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Art & design

"The study of Art and Design enhances and celebrates student’s creative and artistic abilities. It stimulates and challenges students to realise their potential in a broad and ever changing medium."

Department Staff


Ms E. McKee (Head of Department)

Mrs N. O’Connor

Mrs E. Hughes


Technician: Miss E. Quinn

The Art and Design Department has achieved excellent exam grades and has gained a well-deserved reputation for the quality of its work. We have featured in many competitions and have previously won The Ulster final in the Junk Kouture Competition. We are immensely proud of our students who have gone on to Art College or taken their creative ability to another level. 

KS3 Curriculum (Years 8, 9 and 10)

Pupils benefit fully from the themes of study by covering the matters, skills and processes which are suited to his or her ability so that each pupil’s individual potential may be realised.


A wide variety of creative and expressive experiences available within Art and Design Department enables pupils to develop knowledge, skills and understanding which are central to the whole curriculum. These experiences provide pupils with unique opportunities for observing, recording, designing, crafting, imagining, communicating and appreciating.

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KS4 Curriculum (Years 11/12)

GCSE CCEA Art and Design

Students of our GCSE Art and Design course engage in a critical, practical and theoretical study of art and design. They develop an appreciation of the work of artists, designers and craft workers from a range of cultural backgrounds. They also develop their artistic practice.

Through studying this course, students have opportunities to:

· widen their personal experience.

· develop their creative, intellectual and artistic abilities.

· develop their personal knowledge and understanding.

· develop skills including investigating, realising, experimenting and problem-solving.

This course prepares students for the study of art and design and related courses at GCE Advanced Level, Advanced Subsidiary Level and the National Diploma. It also provides students who have an interest in developing a career in art and design with relevant, skills-based knowledge.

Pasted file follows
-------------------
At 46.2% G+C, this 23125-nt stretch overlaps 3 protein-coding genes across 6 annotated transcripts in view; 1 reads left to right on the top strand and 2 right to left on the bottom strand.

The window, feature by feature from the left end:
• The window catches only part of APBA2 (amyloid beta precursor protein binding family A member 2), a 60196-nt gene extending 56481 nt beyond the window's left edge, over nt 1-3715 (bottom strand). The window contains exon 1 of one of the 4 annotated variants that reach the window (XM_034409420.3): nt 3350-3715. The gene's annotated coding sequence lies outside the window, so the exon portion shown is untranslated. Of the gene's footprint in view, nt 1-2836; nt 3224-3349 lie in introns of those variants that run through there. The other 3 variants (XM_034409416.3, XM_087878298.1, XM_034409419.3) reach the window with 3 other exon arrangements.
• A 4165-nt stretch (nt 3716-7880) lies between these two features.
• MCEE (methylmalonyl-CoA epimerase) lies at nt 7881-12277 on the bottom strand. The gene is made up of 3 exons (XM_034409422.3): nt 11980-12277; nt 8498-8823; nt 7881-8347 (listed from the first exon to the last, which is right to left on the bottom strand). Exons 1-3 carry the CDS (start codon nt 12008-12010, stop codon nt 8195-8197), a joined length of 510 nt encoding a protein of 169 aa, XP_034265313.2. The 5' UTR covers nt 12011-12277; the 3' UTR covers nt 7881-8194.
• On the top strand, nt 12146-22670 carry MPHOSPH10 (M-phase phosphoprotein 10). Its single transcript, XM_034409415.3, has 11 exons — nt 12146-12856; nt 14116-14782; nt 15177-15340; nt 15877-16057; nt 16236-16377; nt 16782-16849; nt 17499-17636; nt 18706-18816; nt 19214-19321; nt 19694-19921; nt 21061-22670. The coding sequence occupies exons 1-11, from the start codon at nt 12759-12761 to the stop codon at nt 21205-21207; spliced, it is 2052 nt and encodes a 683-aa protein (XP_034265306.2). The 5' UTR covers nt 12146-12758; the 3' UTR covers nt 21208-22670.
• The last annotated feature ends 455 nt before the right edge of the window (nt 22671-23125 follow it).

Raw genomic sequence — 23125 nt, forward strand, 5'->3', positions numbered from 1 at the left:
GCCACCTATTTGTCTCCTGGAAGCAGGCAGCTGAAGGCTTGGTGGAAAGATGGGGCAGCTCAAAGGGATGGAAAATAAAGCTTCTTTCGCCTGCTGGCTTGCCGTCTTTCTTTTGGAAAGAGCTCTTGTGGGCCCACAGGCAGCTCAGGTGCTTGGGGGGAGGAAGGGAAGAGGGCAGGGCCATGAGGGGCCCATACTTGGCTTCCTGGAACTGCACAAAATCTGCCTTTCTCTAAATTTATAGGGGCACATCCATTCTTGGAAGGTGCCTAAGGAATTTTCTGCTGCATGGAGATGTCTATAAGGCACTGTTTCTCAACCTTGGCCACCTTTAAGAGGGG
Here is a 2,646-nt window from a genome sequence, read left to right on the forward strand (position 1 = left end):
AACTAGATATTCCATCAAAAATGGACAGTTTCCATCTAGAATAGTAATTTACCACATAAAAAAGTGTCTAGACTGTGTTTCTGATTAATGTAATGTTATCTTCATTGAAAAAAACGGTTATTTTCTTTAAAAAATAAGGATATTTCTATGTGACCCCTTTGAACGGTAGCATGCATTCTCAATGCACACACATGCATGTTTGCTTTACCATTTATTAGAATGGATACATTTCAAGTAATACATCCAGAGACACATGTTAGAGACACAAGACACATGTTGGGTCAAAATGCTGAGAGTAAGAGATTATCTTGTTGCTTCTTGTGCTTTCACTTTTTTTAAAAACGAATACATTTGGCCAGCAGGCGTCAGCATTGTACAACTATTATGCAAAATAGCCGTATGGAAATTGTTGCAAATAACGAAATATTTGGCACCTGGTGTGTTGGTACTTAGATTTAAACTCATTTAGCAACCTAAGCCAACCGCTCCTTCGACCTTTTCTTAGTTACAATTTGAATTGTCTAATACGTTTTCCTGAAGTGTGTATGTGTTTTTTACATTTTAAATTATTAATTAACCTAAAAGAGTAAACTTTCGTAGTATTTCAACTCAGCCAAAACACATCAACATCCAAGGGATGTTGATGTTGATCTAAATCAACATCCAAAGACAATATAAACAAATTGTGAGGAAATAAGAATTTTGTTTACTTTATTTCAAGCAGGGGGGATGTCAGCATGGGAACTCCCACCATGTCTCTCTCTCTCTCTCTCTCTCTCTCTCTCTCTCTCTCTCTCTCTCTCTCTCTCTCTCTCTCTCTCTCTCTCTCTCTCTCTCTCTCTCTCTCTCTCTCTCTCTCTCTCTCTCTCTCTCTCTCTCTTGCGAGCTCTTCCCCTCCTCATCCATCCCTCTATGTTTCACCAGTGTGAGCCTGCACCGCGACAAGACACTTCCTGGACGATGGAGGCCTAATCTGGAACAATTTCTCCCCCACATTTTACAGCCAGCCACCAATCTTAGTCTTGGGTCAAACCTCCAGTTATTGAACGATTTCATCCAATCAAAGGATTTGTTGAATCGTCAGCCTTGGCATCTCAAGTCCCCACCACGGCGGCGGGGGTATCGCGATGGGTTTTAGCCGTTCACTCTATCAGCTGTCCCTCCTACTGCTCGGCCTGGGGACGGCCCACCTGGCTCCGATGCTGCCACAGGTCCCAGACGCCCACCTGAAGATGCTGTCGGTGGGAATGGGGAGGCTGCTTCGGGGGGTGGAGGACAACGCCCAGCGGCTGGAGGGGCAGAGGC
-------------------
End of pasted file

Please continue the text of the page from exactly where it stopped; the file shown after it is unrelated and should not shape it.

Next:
GCSE CCEA Moving Image Arts

This is an applied qualification. Students develop knowledge, understanding and skills through practical demonstration in a context related to employability.

Students work on a range of creative, critical and technical tasks. These include planning and creating moving image products. This qualification builds on students’ introduction to the moving image at Key Stage 3. It helps them to progress to further study and practice at GCE level.

Studying this specification, gives students opportunities to:

· develop a critical understanding of film language, narrative, representation and audience in both theory and practice.

· investigate and research others work and demonstrate the ability to analyse and evaluate creative purpose.

· acquire knowledge and understanding of moving image genres and contexts.

· develop ideas by investigating and experimenting with film-making techniques and processes.

· develop the ability to manage resources, processes and equipment at different stages of moving image production.

· create complete moving image products.

· develop technical competence in using film-making techniques.

· evaluate the effectiveness of their practice as filmmakers.


CCEA A Level Moving Image Arts

Moving Image Arts (MIA) offers students a unique opportunity to develop and refine their skills as film-makers. It enables students to broaden their experience of audio-visual culture to inform, inspire and contextualise their own creative ideas.